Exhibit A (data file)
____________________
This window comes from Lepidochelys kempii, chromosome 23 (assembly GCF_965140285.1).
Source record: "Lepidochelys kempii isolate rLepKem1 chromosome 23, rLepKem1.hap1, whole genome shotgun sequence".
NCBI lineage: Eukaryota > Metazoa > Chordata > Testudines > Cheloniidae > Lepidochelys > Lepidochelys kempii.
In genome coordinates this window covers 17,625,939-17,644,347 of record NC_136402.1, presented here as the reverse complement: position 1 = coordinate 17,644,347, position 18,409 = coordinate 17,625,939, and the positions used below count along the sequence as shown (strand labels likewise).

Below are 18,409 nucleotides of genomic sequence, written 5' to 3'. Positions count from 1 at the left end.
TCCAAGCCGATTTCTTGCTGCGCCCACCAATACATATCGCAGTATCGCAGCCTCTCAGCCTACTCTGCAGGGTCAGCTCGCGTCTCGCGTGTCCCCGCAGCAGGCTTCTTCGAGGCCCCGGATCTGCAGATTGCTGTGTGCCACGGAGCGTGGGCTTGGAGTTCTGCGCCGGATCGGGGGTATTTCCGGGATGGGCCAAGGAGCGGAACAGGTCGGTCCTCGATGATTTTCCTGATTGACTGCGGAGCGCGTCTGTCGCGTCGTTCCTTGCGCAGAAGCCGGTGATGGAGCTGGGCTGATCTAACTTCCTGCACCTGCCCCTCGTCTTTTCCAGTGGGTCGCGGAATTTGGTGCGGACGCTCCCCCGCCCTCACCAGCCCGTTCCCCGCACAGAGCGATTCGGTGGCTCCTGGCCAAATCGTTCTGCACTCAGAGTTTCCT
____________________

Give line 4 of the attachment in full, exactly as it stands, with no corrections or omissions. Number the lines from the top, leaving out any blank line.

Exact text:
In genome coordinates this window covers 17,625,939-17,644,347 of record NC_136402.1, presented here as the reverse complement: position 1 = coordinate 17,644,347, position 18,409 = coordinate 17,625,939, and the positions used below count along the sequence as shown (strand labels likewise).